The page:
Webhooks

Integration Overview

In this guide you'll learn how to use webhooks to automate specific events between 3rd party services, like email or sms,after the checkout has been captured.

For the purpose of this guide, we’ll be integrating with the Twilio SDK for Node.js:

Let’s get started

You'll need is a callback URL on the public internet. This URL will accept POST HTTP requests from the Chec API, verify the request signature and lifetime, then ask Twilio to message you with something encouraging.

mkdir twilio-handler && cd twilio-handler
yarn add twilio @chec/webhook-verifier
touch index.js 

Setup

Head over to Twilio and sign up for an account. Once you’re logged in, grab your “account SID” and “auth token”, open up your code editor and put them into in your index.js file. You’ll need to register a phone with Twilio when you sign up, and get a number for Twilio to send from - this can be done in the “Phone numbers > Active numbers” section. We’re also going to add signingKey with an empty value, which we’ll fill out when we register the webhook later on.

const http = require('http');
const twilio = require('twilio');
const { verifyWebhook } = require('@chec/webhook-verifier');

// Your Account SID from www.twilio.com/console
const accountSid = 'AC1234f0dd3r420024106c0576ee28abc';
// Your Auth Token from www.twilio.com/console
const authToken = '1a2b3c4d5e6f7g8habc123zyx987';
// Your Chec webhook signing key, from the Chec Dashboard webhooks view
const signingKey = 'todo';
// The phone numbers to send from and to
const phoneNumbers = {
  from: '+123456789', // A Twilio phone number you purchased at twilio.com/console
  to: '+1987654321',
};

const client = new twilio(accountSid, authToken);

const requestListener = (request, response) => {
  // Handle request body chunking
  const chunks = [];
  request.on('data', chunk => chunks.push(chunk));
  request.on('end', () => {
    // Get the request body/payload
    const data = JSON.parse(Buffer.concat(chunks));

    // Verify the signature
    try {
      verifyWebhook(data, signingKey);
    } catch (error) {
      console.error('Signature verification failed:', error);
      response.writeHead(500);
      response.end();
      return;
    }

    // All good, send to Twilio
    const orderId = data.payload.id || 'Test request';
    const orderValue = data.payload.order
      ? data.payload.order.total_with_tax.formatted_with_symbol
      : '$0.00';
    const messageBody = `Keep up the good work, order fu is strong! ${orderId} for ${orderValue}.`;

    client.messages.create({
      body: messageBody,
      to: phoneNumbers.to,
      from: phoneNumbers.from,
    })
      .then((message) => console.log(`Sent message: ${message.sid}`))
      .catch((error) => console.error(error));

    response.writeHead(200);
    response.end();

    console.log(`${data.response_code} for ${data.event}`);
  });
};

const server = http.createServer(requestListener);
server.listen(8080);

console.log('Listening for incoming webhooks...');

This callback performs the following tasks;

  • Verify the signature. We use the @chec/webhook-verifier NPM package for this. It’s important to verify the signature of incoming webhooks so you can verify that they actually came from Chec, and not a manipulator-in-the-middle attack.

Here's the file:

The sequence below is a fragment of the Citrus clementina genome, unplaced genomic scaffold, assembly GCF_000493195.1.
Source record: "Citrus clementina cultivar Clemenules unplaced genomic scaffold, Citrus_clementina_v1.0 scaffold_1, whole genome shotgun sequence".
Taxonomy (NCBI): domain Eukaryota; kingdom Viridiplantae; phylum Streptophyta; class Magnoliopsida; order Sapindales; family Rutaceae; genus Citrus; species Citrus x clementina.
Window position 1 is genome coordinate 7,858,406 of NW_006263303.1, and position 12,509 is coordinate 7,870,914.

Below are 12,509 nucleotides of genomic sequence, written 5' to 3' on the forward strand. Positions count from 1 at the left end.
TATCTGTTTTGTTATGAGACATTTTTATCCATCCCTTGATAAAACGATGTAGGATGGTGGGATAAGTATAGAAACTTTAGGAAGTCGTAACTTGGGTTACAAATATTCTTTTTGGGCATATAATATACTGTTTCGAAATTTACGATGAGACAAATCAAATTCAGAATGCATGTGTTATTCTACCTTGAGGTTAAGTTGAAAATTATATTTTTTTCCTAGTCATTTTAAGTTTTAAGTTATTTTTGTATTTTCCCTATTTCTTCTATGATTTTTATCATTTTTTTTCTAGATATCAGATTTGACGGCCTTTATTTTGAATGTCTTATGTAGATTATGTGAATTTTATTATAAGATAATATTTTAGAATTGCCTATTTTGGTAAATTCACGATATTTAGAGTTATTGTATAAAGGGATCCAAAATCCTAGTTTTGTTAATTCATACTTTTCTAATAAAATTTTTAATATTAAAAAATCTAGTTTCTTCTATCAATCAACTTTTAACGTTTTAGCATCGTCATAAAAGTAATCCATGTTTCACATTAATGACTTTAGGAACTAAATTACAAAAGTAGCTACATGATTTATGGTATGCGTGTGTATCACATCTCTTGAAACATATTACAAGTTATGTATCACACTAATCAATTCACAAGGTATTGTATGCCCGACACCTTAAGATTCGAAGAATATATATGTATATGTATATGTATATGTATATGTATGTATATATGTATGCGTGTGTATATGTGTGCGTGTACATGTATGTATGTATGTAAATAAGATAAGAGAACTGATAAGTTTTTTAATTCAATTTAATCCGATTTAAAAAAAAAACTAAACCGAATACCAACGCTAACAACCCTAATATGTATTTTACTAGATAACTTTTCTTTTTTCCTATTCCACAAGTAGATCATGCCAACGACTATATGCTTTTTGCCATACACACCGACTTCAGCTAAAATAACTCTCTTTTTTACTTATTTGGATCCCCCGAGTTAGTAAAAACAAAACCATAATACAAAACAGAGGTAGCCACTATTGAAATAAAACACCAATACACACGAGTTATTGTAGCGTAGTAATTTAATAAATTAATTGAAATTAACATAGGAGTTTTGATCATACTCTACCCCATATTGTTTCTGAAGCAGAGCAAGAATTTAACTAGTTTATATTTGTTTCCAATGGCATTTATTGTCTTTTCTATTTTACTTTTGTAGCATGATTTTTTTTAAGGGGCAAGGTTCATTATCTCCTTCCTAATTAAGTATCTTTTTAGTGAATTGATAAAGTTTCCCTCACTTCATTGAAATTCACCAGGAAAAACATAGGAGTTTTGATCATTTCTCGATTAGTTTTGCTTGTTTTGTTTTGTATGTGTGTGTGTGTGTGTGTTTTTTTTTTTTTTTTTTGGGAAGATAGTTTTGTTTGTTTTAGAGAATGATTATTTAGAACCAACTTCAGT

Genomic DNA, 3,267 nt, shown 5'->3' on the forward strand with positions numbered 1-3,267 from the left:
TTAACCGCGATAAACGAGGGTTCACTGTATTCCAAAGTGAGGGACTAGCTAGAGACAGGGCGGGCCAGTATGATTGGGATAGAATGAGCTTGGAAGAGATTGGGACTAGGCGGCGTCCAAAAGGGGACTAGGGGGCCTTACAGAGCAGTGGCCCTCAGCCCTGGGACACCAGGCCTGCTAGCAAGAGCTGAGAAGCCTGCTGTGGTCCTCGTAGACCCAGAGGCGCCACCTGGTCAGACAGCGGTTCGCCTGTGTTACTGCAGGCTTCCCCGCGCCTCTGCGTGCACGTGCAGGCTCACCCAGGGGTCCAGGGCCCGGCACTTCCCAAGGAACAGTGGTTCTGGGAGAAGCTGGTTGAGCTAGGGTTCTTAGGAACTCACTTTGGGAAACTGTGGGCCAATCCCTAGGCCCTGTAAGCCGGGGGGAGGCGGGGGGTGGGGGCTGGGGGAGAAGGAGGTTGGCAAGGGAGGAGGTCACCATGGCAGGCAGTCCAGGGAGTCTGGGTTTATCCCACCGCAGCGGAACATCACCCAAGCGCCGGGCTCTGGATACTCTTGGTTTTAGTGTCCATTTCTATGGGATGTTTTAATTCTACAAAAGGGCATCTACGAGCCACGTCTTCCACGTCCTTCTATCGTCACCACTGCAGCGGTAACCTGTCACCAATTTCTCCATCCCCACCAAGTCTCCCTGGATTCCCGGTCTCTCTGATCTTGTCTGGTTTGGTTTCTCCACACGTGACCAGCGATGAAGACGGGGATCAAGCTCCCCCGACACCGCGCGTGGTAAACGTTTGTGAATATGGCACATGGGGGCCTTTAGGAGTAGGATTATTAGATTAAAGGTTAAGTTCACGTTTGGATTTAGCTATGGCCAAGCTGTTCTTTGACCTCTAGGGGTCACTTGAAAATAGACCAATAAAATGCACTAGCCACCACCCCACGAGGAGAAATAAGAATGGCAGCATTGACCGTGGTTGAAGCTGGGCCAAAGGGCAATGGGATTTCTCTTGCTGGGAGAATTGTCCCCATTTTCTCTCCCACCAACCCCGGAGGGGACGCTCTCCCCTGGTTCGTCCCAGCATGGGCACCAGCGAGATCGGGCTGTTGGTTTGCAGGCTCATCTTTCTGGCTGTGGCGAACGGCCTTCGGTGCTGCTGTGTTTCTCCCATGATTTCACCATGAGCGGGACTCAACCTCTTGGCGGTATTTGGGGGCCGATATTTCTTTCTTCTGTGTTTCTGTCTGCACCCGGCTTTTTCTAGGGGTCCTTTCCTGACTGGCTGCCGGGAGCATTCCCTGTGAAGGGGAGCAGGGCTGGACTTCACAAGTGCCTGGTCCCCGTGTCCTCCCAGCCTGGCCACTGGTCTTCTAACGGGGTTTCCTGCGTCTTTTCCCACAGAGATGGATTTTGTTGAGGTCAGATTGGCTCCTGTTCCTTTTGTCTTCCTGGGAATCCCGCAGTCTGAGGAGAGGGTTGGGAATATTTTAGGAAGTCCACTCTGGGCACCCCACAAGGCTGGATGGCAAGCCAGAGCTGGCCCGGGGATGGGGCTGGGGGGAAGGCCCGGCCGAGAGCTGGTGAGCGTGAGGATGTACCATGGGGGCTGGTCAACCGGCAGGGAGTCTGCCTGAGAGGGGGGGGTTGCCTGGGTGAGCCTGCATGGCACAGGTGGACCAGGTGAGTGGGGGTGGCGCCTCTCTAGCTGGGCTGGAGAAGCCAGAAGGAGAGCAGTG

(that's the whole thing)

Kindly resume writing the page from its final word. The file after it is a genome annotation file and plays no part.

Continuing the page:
• Send an SMS using Twilio. This part’s pretty straight forward - we load up the Twilio SDK, tell it where to send the message, what the message should be, and which number it should come from (ensure both numbers you use are registered in the Twilio console).

Next we need to actually run this web server, and expose it to the world. You can easily spin up a local server by running node index.js in your terminal. You’ll also need to expose it to the world though, so we’d recommend using ngrok for this - a useful web proxy for exposing local servers to the world. Head over there, sign up for a free account and install ngrok.

cd twilio-handler
node index.js
 # Listening for incoming webhooks...

# Open a new console tab/window:
cd twilio-handler
ngrok http 8080
# Forwarding https://f3cb1bb6.ngrok.io -> http://localhost:8080

Now we’ve got a functioning callback handler, we can tell Chec about it! Head to the Chec Dashboard and go to Setup → Webhooks. Click “Add webhook”. Select orders.create from the events list, enter your ngrok URL, and save the webhook.

Adding a webhook

Now you can view the webhook, and you’ll see the signing key on the details panel here as well. Copy this key and put it into the signingKey variable in your project. You’ll need to restart your node index.js command so it picks up the new variable value.

At this point you can make a test request from the Chec Dashboard, and you should get a text message sent to your phone!

Test the full process by going and placing a test order on your account. You can disable the webhook if you start getting irritated by the frequency of messages (probably a good problem to have).

You’ll also see a history of the most recent delivery attempts to your webhook callback URL:

Webhook delivery history view

What's next?

Webhooks give you the power to augment parts of your eCommerce business outside of the scope of the Commerce.js. You can set all of this up using our API as well, so check out the Chec webhooks API documentation and get started!